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Dark Energy's effect on the curvature of space time

  1. Mar 16, 2006 #1
    Given that Dark energy supplies negative pressure:

    Does it have mass? Does it curve space? If so, does it help to close the universe? Can something that has negative pressure also make space more closed? Does it affect time dilation? How do you achieve a flat universe when there seems to be no end to the acceleration? If everything were dark energy, and if dark energy had a concentration of the critical density, would it stop the acceleration?
     
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  3. Mar 18, 2006 #2

    pervect

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    Dark energy has a positive energy density, and a negative pressure.

    If we take the Komar mass intergal for a region of dark energy, we get an effective negative mass for a region of dark energy- the intergal is essentially the intergal of rho+3P, and P = -rho. Thus I'm inclined to say that the "mass" of dark energy is negative, but on further thought I'm not positive about the validity of this statement. In order for the concept of Komar mass to be meaningful, the system must be static. I don't see how this is possible if the pressure is not zero at the boundary of the system.

    Perhaps we can get someone else to comment on this point.

    A closed universe requires that rho = 3H^2/8*pi*G because of the Friemdann equations.

    http://en.wikipedia.org/wiki/Friedmann_equations

    Because the energy density for dark energy is positive, it helps to meet this requirement. (The Lambda-CDM model has 70% of the energy in the universe being dark energy).

    http://en.wikipedia.org/wiki/Lambda-CDM_model

    The closure of the universe is related only to the geometry of space - it has nothing to do with whether or not the universe is expanding, or how rapidly the expansion is accelerating or deaccelerating.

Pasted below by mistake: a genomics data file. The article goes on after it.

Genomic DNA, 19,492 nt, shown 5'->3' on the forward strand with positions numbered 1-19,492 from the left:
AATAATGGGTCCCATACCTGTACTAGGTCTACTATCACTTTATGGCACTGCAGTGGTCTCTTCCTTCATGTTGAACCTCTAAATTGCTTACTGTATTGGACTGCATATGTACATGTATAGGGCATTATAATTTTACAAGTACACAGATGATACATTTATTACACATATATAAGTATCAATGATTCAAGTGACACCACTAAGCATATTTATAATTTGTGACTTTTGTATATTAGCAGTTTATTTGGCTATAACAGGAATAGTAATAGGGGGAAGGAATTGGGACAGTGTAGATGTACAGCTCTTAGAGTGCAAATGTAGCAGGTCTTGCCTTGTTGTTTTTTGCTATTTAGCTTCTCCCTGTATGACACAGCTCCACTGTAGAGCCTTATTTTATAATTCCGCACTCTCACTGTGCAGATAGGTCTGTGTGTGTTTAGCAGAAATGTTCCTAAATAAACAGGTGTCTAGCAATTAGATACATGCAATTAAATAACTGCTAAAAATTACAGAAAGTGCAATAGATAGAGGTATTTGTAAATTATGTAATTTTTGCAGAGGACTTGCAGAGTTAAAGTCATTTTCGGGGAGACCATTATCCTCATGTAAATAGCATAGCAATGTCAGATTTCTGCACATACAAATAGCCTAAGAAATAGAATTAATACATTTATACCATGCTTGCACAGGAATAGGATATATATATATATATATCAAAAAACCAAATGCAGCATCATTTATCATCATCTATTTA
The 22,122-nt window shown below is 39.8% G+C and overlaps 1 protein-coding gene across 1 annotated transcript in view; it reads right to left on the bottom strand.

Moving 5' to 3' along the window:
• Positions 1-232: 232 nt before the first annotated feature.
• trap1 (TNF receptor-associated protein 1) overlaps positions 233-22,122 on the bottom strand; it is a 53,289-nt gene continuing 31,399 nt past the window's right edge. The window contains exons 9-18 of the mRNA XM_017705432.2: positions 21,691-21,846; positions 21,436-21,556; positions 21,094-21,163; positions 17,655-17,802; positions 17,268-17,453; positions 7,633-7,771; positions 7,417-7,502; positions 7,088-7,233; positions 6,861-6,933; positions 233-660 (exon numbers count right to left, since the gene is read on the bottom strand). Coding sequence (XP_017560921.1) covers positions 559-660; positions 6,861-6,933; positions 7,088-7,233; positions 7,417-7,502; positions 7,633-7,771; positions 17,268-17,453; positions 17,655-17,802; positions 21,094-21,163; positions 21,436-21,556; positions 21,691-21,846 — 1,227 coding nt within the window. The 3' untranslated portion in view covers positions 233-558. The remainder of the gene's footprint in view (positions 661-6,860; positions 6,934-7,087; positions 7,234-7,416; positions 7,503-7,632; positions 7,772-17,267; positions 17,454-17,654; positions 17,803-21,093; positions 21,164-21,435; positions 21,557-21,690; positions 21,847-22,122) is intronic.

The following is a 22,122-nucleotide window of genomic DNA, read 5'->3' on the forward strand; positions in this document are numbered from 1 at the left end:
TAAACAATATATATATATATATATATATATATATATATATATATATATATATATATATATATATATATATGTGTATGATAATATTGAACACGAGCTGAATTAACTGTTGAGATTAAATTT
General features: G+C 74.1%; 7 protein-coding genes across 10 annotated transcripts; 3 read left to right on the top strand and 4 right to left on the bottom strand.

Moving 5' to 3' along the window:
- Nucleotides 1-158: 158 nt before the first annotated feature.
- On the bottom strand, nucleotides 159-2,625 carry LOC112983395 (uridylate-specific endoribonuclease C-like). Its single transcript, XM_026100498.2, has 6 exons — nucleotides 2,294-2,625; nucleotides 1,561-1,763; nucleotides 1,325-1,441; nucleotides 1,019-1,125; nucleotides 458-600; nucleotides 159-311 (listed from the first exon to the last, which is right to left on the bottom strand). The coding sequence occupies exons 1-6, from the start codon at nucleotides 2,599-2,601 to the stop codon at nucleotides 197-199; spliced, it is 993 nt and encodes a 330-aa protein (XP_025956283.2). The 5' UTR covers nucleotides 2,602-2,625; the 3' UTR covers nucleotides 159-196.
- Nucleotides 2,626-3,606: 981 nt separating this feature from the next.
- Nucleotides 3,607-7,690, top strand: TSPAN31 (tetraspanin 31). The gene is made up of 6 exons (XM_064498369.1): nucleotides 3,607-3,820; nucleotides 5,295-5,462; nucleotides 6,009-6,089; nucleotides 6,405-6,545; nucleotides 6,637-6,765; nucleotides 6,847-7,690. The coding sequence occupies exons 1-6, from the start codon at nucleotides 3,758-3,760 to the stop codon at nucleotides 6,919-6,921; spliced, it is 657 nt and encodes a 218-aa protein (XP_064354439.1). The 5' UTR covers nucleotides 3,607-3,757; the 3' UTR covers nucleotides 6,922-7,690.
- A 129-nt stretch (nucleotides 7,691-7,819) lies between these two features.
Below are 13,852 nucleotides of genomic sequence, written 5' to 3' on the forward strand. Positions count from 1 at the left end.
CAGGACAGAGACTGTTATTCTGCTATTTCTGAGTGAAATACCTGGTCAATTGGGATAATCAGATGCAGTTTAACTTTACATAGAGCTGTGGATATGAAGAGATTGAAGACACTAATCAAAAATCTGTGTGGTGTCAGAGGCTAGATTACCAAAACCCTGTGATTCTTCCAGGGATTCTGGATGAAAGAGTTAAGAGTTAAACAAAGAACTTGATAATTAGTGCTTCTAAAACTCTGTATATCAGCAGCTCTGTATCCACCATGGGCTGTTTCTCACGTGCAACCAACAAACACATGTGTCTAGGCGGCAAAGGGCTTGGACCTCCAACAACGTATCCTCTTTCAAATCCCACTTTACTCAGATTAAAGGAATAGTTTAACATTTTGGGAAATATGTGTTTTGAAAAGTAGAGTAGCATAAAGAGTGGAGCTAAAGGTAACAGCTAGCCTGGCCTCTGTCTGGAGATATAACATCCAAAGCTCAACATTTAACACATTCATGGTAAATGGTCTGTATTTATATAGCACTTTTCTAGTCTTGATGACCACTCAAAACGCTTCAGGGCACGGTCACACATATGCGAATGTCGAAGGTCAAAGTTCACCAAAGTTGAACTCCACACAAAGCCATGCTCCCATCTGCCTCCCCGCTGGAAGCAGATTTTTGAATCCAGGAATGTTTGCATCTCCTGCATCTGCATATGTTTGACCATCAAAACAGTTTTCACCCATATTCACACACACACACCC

4. Mar 18, 2006 #3

    Garth

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    The density, and hence, integrated over a representative volume, the mass of DE is taken to be positive.

    Its pressure is negative and allows the universe to accelerate against gravitational forces. Negative pressure (tension) acts as an 'anti-gravity' force.

    The positive density adds to the total density of the unverse and in the standard theory is the largest contributor to that total density, helping to keep it just greater than the critical density for closure.

    Garth
     
    Last edited: Mar 19, 2006
  5. Mar 19, 2006 #4

    pervect

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    Integrating the energy density over a volume to get the mass only works when the pressure terms are small.

    In this case we have pressure terms that are equal to the energy density terms.
     
  6. Mar 19, 2006 #5

    Garth

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    The concept of Komar mass is not applicable to the cosmological solution, it is a definition of the total mass of a static, asymptotically flat space-time which is vacuum in the exterior region.

    If the concept of the total mass of a volume of DE is difficult to define then just work with density and pressure. If DE is the cosmological constant, [itex]\omega = -1[/itex], then as the universe expands the negative pressure will produce more 'total mass' as the density remains constant and the volume increases.

    One problem with this model is the value of that density [itex]\Omega_{DE} \succapprox \Omega_{DM} \succapprox \Omega{b}[/itex] and they will diverge as time progresses, so why are they approximately equal? This is called the cosmological coincidence problem.

    Garth
     
  7. Mar 20, 2006 #6

    pervect

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    I was hoping that we could put a "lump' of dark energy in a true vacuum (no cosmological constant) so that we could find its mass - either with the Komar mass, or perhaps the ADM mass.

    But it seems that the idea is controversial/complicated enough that it's not good to convey it as an explanation to a newcommer.

    OTOH, while it's true that the universe doesn't have a mass, it's a rather unsatisfying explanation to give when someone asks about the mass of dark energy.
     
  8. Mar 31, 2006 #7